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Black Friday and Christmas growth set to be low or non-existent, predicts IMRG

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Black Friday effect – is it enough?
Black Friday effect – is it enough?
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IMRG predicts that Black Friday sales may not be enough to stop a slump in retail sales across 2019 – and explains why

IMRG anticipates growth of just 2-3% for the Black Friday period – defined as an eight-day period running from 25 November through 2 December – the lowest forecast the organisation has ever put out for peak – and warns that even that is being optimistic: growth good be flat or negative.

 

In 2018, growth was strong in the first half of the year, before falling away in the second half. Comparing the first half of 2019 with that of 2018, the growth rates mirrored each other reliably. For example, where the rate was high in March 2018, the rate in March 2019 was relatively low owing to the higher year-on-year benchmark.

 

However, this pattern ended in the second half of 2019. Growth rates were against lower comparators from 2018 which should have meant stronger 2019 growth, but this didn’t happen. Instead, growth in September 2019 approached zero, with 9 of the 15 categories IMRG tracks reporting negative growth.

 

In fact, with the exception of beauty, growth for every sector is currently tracking behind where it was at this point last year (Jan-Sep). Shopper demand seems to be very suppressed, according to IMRG.

Retail growth 2019 compared to 2018
Retail growth 2019 compared to 2018

How has November started?

Throughout the whole of November, IMRG tracks 300 retail sites – monitoring the rate of headline discount that is on offer, how widespread the discounting is, when Black Friday-specific campaigns are switched on, and so on. This allows it to cross-reference this promotional activity with sales performance.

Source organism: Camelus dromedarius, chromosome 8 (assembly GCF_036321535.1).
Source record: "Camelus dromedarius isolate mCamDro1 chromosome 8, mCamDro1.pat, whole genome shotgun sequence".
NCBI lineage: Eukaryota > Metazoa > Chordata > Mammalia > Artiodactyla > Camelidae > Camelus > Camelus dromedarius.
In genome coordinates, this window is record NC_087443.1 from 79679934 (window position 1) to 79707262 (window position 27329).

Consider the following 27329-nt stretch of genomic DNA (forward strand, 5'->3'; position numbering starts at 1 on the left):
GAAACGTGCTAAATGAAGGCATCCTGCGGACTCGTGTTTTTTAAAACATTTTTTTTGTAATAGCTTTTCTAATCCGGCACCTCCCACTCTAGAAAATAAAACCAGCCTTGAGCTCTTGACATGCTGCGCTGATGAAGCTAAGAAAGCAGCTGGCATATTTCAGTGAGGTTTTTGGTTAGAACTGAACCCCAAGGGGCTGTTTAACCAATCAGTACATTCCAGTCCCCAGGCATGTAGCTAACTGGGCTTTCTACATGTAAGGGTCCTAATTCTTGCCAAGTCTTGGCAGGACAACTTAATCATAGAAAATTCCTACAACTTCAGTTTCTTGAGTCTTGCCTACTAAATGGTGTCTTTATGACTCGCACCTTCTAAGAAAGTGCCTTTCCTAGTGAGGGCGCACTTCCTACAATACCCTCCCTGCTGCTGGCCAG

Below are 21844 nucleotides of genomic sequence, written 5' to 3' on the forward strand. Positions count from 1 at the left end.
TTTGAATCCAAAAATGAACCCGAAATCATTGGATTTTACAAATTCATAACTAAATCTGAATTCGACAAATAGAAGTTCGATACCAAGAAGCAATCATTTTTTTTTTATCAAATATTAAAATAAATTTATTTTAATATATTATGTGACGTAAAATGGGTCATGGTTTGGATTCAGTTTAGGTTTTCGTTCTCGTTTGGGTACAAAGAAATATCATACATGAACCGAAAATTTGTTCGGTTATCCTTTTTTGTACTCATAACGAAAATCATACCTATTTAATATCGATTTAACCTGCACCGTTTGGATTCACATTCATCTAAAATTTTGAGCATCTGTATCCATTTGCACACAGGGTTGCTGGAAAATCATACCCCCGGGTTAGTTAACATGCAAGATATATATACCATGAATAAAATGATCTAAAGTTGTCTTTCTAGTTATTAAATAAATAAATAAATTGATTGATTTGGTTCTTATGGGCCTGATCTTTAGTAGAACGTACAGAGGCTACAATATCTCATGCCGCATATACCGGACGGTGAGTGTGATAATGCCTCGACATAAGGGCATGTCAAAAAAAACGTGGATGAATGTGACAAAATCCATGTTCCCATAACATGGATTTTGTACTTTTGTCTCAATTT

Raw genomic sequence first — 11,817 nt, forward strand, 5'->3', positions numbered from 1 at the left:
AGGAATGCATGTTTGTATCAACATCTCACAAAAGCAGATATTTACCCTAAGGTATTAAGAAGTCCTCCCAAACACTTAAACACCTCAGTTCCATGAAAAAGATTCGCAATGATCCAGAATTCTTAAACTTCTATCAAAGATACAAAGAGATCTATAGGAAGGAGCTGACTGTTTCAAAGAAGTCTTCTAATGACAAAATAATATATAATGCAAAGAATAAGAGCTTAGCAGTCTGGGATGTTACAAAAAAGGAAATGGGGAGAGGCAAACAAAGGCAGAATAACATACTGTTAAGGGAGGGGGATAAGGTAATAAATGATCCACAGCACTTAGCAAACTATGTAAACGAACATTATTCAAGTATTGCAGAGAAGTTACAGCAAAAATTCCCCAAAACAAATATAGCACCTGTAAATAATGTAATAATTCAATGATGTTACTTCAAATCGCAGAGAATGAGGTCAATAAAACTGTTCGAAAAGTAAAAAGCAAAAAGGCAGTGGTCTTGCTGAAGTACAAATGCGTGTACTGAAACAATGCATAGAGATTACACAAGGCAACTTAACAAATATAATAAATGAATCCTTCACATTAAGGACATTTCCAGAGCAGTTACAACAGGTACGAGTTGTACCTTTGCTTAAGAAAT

While very few retailers tend to launch their official Black Friday campaigns this far away from the big day – 29 November this year – it is telling to note the level of discounts that are already available before the ‘core discounting period’ arrives.

 

On the first Monday of the month (4 November) for example, 7 of those 300 already had Black Friday campaigns live. However, a further 138 had non-Black Friday discount campaigns live, many of which were offering very high rates of discount.

 

“The exact timeframe that ‘the Black Friday period’ occupies has also gone through some shifts over recent years: it started out as being a day, then a weekend, then a week and, in some cases now, a month,” explains Andy Mulcahy, Strategy and Insight Director, IMRG. “We have even seen a few campaigns that soft-launched in July (‘Black Friday come early’), just for a weekend or so, but these were few in number.”

 

Mulcahy continues: “Irrespective of how it has shifted, the distribution of revenue across the four weeks of November has remained almost entirely static, with 35% of sales falling in the week featuring Black Friday in both 2017 and 2018.”

 

…and Christmas?

What happens over the Christmas period more broadly has become heavily dependent on Black Friday trading, say Mulcahy. “If we define the core trading peak as covering November and December, the below chart shows the impact that Black Friday has had on December sales volumes,” he says. “It shows the month-on-month growth between October, November and December for the period 2013-18. Where volumes used to rise moving between November and December, there is now a clear pattern of decline (in 2018 for example, sales revenue fell by -15%).